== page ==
Friday, September 17, 2010

Repetition and Irony in Frost and the Mountain Goats

Here is Robert Frost's Stopping by Woods on a Snowy evening.

Whose woods these are I think I know.
His house is in the village, though;
He will not see me stopping here
To watch his woods fill up with snow.

My little horse must think it queer
To stop without a farmhouse near
Between the woods and frozen lake
The darkest evening of the year.

He gives his harness bells a shake
To ask if there's some mistake.
The only other sound's the sweep
Of easy wind and downy flake.

The woods are lovely, dark and deep,
But I have promises to keep,
And miles to go before I sleep,
And miles to go before I sleep.

The famous final pair of lines are justly famous because although the words are exactly the same, the final line means something more than the second to last one. The second to last line means something like "And I have a lot of things to do, and traveling to get in, before I get home and go to bed, and I don't have time to be looking at nature." The last one, terminating the poem, makes you remember that sleep is a famous metaphor for death ("to sleep, perchance to dream"), that darkness and winter and silence ("the rest is silence") also mean death, and so it means something like "death is very attractive right now, but I have a lot to do before I get the sweet release of death."

I was reminded of this listening to a Mountain Goats song today.

Here are the lyrics

on the morning when I woke up without you for the first time,
I felt free.
and I felt lonely.
and I felt scared.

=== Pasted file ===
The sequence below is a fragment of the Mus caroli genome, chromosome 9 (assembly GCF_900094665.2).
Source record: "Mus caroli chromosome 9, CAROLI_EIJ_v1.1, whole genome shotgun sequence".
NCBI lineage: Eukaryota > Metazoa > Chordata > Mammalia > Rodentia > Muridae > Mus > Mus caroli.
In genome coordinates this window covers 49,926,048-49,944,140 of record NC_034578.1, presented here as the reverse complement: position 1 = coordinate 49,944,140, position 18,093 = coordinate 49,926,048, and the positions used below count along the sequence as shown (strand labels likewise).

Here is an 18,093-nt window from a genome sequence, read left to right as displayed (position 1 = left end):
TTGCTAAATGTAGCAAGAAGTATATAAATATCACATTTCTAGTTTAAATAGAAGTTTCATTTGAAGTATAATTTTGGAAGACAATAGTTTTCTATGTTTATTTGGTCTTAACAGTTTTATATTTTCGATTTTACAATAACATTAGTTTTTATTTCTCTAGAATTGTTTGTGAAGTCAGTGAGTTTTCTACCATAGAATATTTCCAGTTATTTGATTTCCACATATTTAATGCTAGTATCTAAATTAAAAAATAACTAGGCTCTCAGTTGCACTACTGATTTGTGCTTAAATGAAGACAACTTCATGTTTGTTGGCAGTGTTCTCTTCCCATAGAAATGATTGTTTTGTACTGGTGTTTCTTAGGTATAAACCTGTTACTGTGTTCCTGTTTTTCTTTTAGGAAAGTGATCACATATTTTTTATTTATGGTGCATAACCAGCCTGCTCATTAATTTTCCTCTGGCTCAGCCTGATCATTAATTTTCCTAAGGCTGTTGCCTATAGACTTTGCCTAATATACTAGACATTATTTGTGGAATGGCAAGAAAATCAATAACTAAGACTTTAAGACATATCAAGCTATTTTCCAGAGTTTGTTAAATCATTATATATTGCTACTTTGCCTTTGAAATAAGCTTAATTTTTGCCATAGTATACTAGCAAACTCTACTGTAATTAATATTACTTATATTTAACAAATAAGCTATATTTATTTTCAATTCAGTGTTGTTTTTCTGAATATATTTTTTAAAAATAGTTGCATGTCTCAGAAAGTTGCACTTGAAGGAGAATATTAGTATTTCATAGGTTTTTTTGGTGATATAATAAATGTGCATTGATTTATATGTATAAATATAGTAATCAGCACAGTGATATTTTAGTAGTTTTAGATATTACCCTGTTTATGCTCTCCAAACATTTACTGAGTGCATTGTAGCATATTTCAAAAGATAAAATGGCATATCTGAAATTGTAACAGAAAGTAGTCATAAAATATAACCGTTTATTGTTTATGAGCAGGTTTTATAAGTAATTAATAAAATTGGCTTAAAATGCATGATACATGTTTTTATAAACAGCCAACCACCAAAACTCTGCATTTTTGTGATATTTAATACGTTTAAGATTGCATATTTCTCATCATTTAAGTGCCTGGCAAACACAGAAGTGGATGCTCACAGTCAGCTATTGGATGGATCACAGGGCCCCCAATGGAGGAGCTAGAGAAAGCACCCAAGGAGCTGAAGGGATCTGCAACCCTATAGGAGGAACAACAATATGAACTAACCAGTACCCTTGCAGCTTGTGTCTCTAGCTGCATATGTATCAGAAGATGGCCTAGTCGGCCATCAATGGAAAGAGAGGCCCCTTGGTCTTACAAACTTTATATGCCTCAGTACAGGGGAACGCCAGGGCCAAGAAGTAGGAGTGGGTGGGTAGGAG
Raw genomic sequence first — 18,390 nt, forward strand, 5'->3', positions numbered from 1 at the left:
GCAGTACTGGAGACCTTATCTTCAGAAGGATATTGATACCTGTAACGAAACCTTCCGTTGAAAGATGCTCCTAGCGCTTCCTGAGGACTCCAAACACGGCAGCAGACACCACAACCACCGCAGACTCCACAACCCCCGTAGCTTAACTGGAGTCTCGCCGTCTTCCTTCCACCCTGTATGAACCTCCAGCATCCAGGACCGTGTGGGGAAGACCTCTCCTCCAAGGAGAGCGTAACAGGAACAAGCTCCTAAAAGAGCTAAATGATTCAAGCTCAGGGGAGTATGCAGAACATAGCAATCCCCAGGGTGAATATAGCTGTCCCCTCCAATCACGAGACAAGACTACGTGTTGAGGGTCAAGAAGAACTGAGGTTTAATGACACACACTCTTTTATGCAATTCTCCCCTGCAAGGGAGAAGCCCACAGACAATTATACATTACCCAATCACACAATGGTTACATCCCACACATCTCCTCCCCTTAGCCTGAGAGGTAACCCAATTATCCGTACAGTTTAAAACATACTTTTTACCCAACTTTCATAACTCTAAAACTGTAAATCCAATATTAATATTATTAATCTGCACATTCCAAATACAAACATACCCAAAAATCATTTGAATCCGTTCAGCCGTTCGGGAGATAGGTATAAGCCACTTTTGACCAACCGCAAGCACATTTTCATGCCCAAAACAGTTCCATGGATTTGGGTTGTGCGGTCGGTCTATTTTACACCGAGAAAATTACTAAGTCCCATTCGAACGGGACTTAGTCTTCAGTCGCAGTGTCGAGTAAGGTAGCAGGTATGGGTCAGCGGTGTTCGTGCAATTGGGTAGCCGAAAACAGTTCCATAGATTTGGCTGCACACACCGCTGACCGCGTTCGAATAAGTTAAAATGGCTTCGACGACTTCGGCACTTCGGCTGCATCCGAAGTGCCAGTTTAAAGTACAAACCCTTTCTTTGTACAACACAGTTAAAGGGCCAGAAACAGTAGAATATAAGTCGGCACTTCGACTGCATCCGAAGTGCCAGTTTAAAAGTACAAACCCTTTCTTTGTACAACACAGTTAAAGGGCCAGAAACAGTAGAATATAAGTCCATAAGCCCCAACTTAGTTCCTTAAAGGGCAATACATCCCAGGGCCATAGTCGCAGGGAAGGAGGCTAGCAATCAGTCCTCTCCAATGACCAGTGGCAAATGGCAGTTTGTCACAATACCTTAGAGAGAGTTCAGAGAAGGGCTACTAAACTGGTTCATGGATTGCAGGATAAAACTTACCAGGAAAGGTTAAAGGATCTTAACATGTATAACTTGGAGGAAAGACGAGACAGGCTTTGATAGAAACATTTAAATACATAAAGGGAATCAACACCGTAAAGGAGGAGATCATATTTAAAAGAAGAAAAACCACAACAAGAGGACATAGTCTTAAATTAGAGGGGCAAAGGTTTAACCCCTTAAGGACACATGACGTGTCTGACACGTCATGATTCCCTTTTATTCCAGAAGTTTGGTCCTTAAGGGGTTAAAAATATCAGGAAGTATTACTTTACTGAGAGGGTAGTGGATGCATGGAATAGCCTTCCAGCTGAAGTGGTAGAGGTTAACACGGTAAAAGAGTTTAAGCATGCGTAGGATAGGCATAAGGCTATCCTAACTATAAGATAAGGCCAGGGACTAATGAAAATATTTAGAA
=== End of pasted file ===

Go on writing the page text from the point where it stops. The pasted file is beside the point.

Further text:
and I began to talk to myself almost immediately,
not being used to being the only person there.

the first time I made coffee for just myself,
I made too much of it.
but I drank it all,
just 'cause you hate it when I let things go to waste.
and I wandered through the house, like a little boy lost at the mall.
and an astronaut could've seen the hunger in my eyes from space.

and I sang oh
what do I do?
what do I do?
what do I do?
what do I do without you?

on the morning when I woke up without you for the first time,
I was cold, so I put on a sweater.
and I turned up the heat.
and the walls began to close in
and I felt so sad and frightened,
I practically ran from the living room out into the street.

and the wind began to blow and all the trees began to bend.
and the world in its cold way started coming alive.
and I stood there like a businessman waiting for a train.
and I got ready for the future to arrive.

and I sang oh
what do I do?
what do I do?
what do I do?
what do I do without you?

He is like a little boy because he feels lonely and scared without a woman to take care of him. She obviously made the coffee. And so his metaphors are appropriately boyish: the astronaut, the non-specific "businessman." He is heartbroken and more than a little pathetic. The thing about drinking too much coffee threatens to distance us from him. But ultimately, once he gets out of the house he starts to feel better: the world comes alive again, and his world won't be like this forever: the future is coming. The second "What do I do without you," though the words are the same, and it is sung in almost the exact same way, is subtly more hopeful than the first. The first "What do I do without you" suggests "nothing" as an answer, where the second is almost imperceptibly answered by a tentative "well actually I have a lot of options."

Other examples?


thedeadpenguin said...

"The most remarkable thing about you standing in the doorway is that it's you, and that you're standing in the doorway"

Possibly my favorite use of repetition in a Mountain Goats song, from "Going to Georgia". I just love how it calls attention to the trick so blatantly.

Christian O. said...

I quite like the use of the poem in Tarantino's Death Proof, albeit with another little ironic twist.

When Stuntman Mike recites the altered version of the poem it's meant, to the characters, to imply something sexual in nature, but because it references this specific poem, it becomes far more sinister.

The last line that is altered "Did you hear me, Butterfly? And miles to go before YOU sleep." thusly becomes a threat instead of an introspective realisation, as in the original poem.

Christian O. said...


Grant Morrison is in the new My Chemical Romance video. Grant fucking Morrison.